Clive Porter murder trial: Daniel Wisniewski 'killed Grand Union Canal worker ...

Clive Porter murder trial: Daniel Wisniewski 'killed Grand Union Canal worker ...
Clive Porter murder trial: Daniel Wisniewski 'killed Grand Union Canal worker ...

A retired police officer was murdered beside the Grand Union Canal by an irate boater who had seen him putting a ticket on an unlicensed narrowboat, a court heard today.

Daniel Wisniewski, who lives on his own boat on the famous canal, is alleged to have launched the 'unprovoked' attack on waterway worker Clive Porter after seeing him ticket another person's barge.

Jury members were told how the 46-year-old became angry and stormed off of his own boat, the Captain Golden Heart, before photographing Mr Porter.

Prosecutors allege Wisniewski then attacked the 63-year-old on the towpath near Aylesbury, Bucks, in April last year.

Mr Porter, who was patrolling the stretch of the 137 mile-long waterway for the Canal and River Trust his retirement, died at the scene after suffering severe head injuries. 

A court heard Wisniewski was later found hiding in a ditch on a nearby piece of land, owned by his partner.

When questioned by police he claimed he had attempted to 'save' Mr Porter from an attack by two men on the boat he had put the ticket on and that he was a 'hero' who deserved a 'medal from the Queen', jury members were told.

Wisniewski, who has given a Birmingham address to the court, denies a single charge of murder and is on trial at Reading Crown Court. 

Daniel Wisniewski, who lives on his own boat on the famous canal, is alleged to have launched the 'unprovoked' attack on waterway worker Clive Porter (pictured) after seeing him ticket another person's barge

Daniel Wisniewski, who lives on his own boat on the famous canal, is alleged to have launched the 'unprovoked' attack on waterway worker Clive Porter (pictured) after seeing him ticket another person's barge

Prosecutors allege Wisniewski attacked the 63-year-old on the towpath of the Grand Union Canal (pictured) near Aylesbury, Bucks, in April last year

Prosecutors allege Wisniewski attacked the 63-year-old on the towpath of the Grand Union Canal (pictured) near Aylesbury, Bucks, in April last year

Today, in the opening of the trial, Judge Justice Turner heard that Mr Porter, who had retired from the police 10 years previously, had taken up the job because of his love of the outdoors.

The court heard he would cycle up and down the towpath entering boats' details on an iPad that would check their licences to moor on the idyllic canal.

Prosecutor Alan Kent QC said: 'His role as a former police officer made him ideally situated for the job that he was doing.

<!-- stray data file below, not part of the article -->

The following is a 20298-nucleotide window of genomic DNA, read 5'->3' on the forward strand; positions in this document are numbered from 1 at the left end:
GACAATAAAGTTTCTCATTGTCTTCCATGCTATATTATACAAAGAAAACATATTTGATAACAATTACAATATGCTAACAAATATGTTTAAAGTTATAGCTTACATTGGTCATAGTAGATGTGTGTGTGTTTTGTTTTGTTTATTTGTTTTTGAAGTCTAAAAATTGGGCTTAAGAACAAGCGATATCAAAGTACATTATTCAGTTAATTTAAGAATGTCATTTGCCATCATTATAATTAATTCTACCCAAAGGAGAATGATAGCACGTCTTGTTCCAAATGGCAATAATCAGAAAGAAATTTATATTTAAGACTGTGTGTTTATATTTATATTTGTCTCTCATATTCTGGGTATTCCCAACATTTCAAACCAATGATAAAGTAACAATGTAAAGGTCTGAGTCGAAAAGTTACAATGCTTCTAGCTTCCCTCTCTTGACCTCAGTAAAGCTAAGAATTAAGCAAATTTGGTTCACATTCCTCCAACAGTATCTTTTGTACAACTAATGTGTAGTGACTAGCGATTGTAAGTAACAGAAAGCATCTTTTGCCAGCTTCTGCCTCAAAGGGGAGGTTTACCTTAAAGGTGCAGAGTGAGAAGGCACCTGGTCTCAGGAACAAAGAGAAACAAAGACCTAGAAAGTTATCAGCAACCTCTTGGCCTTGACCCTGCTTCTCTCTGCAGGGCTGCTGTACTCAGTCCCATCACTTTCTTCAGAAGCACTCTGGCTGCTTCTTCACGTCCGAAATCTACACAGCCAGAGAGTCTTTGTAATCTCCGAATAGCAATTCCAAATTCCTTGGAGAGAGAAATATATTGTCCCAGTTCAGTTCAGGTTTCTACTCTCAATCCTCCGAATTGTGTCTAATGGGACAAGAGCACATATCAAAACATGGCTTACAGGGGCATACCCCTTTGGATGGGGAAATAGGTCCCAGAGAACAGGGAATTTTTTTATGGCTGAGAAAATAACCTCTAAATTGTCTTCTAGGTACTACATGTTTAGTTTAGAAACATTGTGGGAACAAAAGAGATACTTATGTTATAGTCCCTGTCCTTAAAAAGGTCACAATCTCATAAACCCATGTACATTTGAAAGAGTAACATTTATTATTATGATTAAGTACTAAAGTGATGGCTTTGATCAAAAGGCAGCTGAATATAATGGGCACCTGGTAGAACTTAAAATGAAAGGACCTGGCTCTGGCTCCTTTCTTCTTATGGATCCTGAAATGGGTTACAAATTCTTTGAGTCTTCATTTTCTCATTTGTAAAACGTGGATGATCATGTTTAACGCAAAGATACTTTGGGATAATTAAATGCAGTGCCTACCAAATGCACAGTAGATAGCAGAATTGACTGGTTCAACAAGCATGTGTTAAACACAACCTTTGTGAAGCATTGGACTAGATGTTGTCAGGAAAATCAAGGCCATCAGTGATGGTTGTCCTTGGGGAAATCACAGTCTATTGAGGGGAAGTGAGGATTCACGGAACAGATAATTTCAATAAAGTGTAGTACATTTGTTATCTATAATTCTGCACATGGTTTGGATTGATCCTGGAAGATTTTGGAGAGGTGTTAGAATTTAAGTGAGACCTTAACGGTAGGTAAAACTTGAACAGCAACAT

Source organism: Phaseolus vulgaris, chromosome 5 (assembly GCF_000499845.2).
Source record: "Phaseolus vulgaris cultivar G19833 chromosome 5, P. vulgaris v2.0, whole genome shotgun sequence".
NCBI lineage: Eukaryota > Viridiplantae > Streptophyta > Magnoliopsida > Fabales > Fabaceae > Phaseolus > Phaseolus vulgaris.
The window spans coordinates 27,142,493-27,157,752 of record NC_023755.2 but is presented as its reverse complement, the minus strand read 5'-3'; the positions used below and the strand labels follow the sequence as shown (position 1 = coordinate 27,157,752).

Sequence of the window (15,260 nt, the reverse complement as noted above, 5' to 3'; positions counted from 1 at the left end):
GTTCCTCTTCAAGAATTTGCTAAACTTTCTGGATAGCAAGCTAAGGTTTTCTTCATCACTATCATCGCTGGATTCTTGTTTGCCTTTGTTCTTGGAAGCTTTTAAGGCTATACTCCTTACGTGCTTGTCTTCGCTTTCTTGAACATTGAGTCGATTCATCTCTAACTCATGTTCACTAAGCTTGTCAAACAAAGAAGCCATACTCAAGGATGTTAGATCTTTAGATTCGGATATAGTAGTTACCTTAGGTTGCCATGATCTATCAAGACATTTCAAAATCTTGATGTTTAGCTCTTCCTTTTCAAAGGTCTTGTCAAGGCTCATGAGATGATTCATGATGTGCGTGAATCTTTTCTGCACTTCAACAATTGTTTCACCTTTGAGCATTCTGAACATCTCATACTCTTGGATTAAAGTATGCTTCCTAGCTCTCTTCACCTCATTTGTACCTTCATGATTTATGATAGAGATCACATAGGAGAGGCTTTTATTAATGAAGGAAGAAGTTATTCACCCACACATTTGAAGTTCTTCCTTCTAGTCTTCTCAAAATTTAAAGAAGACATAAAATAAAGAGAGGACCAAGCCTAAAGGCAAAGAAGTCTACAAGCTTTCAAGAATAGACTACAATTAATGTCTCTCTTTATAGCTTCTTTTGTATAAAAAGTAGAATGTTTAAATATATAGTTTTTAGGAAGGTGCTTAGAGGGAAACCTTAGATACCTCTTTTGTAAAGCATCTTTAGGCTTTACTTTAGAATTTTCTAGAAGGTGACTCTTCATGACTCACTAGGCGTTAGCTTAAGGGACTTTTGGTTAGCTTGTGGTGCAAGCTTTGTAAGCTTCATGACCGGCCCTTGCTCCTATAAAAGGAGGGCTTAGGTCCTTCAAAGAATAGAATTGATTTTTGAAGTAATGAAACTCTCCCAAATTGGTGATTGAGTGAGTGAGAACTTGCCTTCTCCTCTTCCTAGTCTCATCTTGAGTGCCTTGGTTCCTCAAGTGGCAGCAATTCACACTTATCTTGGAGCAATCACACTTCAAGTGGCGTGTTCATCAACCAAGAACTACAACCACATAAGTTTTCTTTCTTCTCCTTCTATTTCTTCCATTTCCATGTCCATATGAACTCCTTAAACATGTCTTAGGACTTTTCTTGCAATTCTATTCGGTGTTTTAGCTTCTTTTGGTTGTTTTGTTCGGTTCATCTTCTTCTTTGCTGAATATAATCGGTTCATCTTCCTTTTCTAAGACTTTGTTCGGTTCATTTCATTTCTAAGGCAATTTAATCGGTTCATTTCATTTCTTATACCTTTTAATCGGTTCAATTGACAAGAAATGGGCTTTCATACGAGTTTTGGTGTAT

'Before his retirement, he was a neighbourhood officer in Tring, Hertfordshire and he got satisfaction from helping people.

'He was well-liked and well respected, a quiet, unassuming and non-aggressive man.'

The jury heard that as Mr Porter arrived at Broughton Lock at around 12.15pm on April 26, he saw a boat called Frosty Jack, which his iPad revealed had not had a licence to moor on the canal paid for.

He then proceeded to give the boat, which was tied up in sight of the narrowboat that Wisniewski shared with his partner, an enforcement letter and that is what provoked his attacker.

Mr Kent told the court: 'The enforcement letter that was put on the Frosty Jack was absolutely none of this defendant's business but he made it his business. 

'For some reason, the defendant seemed to take exception to the fact that an enforcement letter was being put on this other boat and he started a row with Mr Porter about it.

'That row quickly became a physical assault by the defendant and that led to Mr Porter's death.'

Detectives are encouraging anyone with information to come forward. Pictured: Forensic evidence was gathered at the scene

Detectives are encouraging anyone with information to come forward. Pictured: Forensic evidence was gathered at the scene

'A camera that was recovered from Wisniewski's boat was examined by investigators and in the deleted images section they found photos taken by the defendant of Mr Porter putting the enforcement letter on the other boat.

'From that evidence, it was clear that this defendant was interested in what Mr Porter was doing moments before he attacked him.

'The fact that the photos were found in the deleted section indicates that he had the foresight to delete these images. 

'There was no reason for him to do that but he did and he did not expect the police to find them, but they did.'

The court heard that after the attack, Mr Porter was found in a ditch next to the towpath mostly submerged in water and the lifejacket that he habitually wore, was inflated.

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